41 She bowed low to the ground and responded, “I, your servant, would be happy to marry David. I would even be willing to become a slave, washing the feet of his servants!” 42 Quickly getting ready, she took along five of her servant girls as attendants, mounted her donkey, and went with David’s messengers. And so she became his wife. 43 David also married Ahinoam from Jezreel, making both of them his wives. 44 Saul, meanwhile, had given his daughter Michal, David’s wife, to a man from Gallim named Palti son of Laish.
1 Samuel 23
David Protects the Town of Keilah
1 One day news came to David that the Philistines were at Keilah stealing grain from the threshing floors. 2 David asked the Lord, “Should I go and attack them?”
“Yes, go and save Keilah,” the Lord told him.
3 But David’s men said, “We’re afraid even here in Judah. We certainly don’t want to go to Keilah to fight the whole Philistine army!”
4 So David asked the Lord again, and again the Lord replied, “Go down to Keilah, for I will help you conquer the Philistines.”
5 So David and his men went to Keilah. They slaughtered the Philistines and took all their livestock and rescued the people of Keilah. 6 Now when Abiathar son of Ahimelech fled to David at Keilah, he brought the ephod with him.
7 Saul soon learned that David was at Keilah. “Good!” he exclaimed. “We’ve got him now! God has handed him over to me, for he has trapped himself in a walled town!” 8 So Saul mobilized his entire army to march to Keilah and besiege David and his men.
9 But David learned of Saul’s plan and told Abiathar the priest to bring the ephod and ask the Lord what he should do. 10 Then David prayed, “O Lord, God of Israel, I have heard that Saul is planning to come and destroy Keilah because I am here.11 Will the leaders of Keilah betray me to him?[a] And will Saul actually come as I have heard? O Lord, God of Israel, please tell me.”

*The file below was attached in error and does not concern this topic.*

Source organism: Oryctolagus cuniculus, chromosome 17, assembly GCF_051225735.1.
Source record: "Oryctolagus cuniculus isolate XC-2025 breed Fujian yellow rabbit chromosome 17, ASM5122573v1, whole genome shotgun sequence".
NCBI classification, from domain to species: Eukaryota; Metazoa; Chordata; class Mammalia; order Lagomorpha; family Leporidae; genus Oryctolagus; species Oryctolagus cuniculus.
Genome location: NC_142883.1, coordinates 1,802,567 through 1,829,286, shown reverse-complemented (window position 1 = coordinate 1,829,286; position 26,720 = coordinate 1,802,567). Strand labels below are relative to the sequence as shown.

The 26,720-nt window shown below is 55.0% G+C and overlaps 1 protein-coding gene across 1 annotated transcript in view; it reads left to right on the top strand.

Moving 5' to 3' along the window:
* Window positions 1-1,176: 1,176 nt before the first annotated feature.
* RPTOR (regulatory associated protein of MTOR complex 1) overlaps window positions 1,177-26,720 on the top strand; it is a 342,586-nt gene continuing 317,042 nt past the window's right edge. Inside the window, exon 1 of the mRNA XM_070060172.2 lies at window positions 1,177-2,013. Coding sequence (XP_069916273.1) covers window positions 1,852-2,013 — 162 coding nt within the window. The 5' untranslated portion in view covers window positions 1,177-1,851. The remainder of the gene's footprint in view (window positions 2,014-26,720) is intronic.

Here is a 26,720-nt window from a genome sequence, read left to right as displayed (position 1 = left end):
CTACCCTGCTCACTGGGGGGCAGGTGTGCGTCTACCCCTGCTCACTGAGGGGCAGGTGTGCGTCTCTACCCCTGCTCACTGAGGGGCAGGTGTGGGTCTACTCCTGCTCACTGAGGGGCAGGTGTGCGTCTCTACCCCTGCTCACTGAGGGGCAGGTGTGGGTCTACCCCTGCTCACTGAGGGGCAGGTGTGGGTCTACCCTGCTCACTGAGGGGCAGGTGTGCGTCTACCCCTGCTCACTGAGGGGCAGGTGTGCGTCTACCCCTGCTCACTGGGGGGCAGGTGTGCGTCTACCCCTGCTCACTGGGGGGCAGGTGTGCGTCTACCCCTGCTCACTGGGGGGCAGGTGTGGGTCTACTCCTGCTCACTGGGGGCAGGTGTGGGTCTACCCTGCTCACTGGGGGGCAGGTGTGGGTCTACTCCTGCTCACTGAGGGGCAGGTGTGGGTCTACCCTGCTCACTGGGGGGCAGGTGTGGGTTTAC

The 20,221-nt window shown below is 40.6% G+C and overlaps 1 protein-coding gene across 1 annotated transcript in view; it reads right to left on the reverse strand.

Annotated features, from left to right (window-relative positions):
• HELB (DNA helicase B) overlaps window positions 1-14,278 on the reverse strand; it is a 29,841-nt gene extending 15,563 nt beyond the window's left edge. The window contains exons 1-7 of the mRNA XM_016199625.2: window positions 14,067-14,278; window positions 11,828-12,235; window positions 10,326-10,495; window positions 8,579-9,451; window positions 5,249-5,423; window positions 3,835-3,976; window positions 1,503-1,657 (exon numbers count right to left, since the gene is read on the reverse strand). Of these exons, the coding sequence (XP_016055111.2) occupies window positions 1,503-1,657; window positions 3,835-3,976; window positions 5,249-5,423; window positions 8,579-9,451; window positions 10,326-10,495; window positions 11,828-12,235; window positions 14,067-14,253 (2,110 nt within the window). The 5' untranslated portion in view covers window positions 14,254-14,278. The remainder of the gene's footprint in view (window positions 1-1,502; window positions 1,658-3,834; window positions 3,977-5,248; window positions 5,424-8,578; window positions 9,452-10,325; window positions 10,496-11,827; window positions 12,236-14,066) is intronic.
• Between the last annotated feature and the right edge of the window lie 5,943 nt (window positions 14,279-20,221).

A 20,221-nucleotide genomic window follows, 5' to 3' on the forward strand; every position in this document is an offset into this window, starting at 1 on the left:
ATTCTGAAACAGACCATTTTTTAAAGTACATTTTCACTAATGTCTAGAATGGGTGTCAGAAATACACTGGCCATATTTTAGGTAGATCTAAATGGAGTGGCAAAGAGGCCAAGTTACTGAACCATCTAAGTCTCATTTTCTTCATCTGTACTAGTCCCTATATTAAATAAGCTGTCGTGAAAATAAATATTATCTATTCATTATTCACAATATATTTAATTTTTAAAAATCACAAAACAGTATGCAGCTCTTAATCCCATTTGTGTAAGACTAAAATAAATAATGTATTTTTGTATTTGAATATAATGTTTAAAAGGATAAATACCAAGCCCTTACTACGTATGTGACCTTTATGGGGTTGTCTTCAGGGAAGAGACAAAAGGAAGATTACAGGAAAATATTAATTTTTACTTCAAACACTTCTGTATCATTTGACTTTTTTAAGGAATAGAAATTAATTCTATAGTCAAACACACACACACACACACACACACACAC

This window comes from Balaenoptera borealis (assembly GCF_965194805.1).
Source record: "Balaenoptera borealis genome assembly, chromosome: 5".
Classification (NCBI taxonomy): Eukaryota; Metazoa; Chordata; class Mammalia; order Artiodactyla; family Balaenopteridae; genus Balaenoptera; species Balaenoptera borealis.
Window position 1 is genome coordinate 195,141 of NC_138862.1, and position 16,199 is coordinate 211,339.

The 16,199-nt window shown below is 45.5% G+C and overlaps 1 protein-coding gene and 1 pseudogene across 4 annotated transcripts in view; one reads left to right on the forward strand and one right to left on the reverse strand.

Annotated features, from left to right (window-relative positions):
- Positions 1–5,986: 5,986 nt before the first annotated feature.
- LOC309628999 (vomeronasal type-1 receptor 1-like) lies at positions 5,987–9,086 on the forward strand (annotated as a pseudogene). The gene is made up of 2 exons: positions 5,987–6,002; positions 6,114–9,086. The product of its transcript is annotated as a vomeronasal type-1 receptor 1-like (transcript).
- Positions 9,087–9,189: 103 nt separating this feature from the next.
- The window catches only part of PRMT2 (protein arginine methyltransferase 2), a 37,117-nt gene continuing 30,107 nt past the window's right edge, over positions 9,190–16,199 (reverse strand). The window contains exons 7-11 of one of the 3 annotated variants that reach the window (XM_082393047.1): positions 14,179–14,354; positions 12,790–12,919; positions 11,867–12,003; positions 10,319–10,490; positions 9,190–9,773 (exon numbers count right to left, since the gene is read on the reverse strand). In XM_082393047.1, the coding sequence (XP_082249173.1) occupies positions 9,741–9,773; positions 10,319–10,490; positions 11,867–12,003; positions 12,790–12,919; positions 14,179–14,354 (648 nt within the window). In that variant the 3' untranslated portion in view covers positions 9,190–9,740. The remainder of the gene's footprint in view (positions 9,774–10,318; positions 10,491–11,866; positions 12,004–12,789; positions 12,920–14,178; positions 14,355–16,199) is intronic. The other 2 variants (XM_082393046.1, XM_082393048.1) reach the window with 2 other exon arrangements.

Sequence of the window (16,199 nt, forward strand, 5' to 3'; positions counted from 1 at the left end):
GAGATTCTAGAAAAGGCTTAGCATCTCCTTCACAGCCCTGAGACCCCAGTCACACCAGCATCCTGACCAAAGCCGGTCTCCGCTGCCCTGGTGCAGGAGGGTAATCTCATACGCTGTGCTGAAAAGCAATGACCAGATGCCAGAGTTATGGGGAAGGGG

And the Lord said, “He will come.”
12 Again David asked, “Will the leaders of Keilah betray me and my men to Saul?”
And the Lord replied, “Yes, they will betray you.”
David Hides in the Wilderness
13 So David and his men—about 600 of them now—left Keilah and began roaming the countryside. Word soon reached Saul that David had escaped, so he didn’t go to Keilah after all. 14 David now stayed in the strongholds of the wilderness and in the hill country of Ziph. Saul hunted him day after day, but God didn’t let Saul find him.
15 One day near Horesh, David received the news that Saul was on the way to Ziph to search for him and kill him. 16 Jonathan went to find David and encouraged him to stay strong in his faith in God. 17 “Don’t be afraid,” Jonathan reassured him. “My father will never find you! You are going to be the king of Israel, and I will be next to you, as my father, Saul, is well aware.” 18 So the two of them renewed their solemn pact before the Lord. Then Jonathan returned home, while David stayed at Horesh.
19 But now the men of Ziph went to Saul in Gibeah and betrayed David to him. “We know where David is hiding,” they said. “He is in the strongholds of Horesh on the hill of Hakilah, which is in the southern part of Jeshimon. 20 Come down whenever you’re ready, O king, and we will catch him and hand him over to you!”
21 “The Lord bless you,” Saul said. “At last someone is concerned about me! 22 Go and check again to be sure of where he is staying and who has seen him there, for I know that he is very crafty. 23 Discover his hiding places, and come back when you are sure. Then I’ll go with you. And if he is in the area at all, I’ll track him down, even if I have to search every hiding place in Judah!” 24 So the men of Ziph returned home ahead of Saul.
Meanwhile, David and his men had moved into the wilderness of Maon in the Arabah Valley south of Jeshimon. 25 When David heard that Saul and his men were searching for him, he went even farther into the wilderness to the great rock, and he remained there in the wilderness of Maon. But Saul kept after him in the wilderness.
26 Saul and David were now on opposite sides of a mountain. Just as Saul and his men began to close in on David and his men, 27 an urgent message reached Saul that the Philistines were raiding Israel again. 28 So Saul quit chasing David and returned to fight the Philistines. Ever since that time, the place where David was camped has been called the Rock of Escape.[b] 29 [c]David then went to live in the strongholds of En-gedi.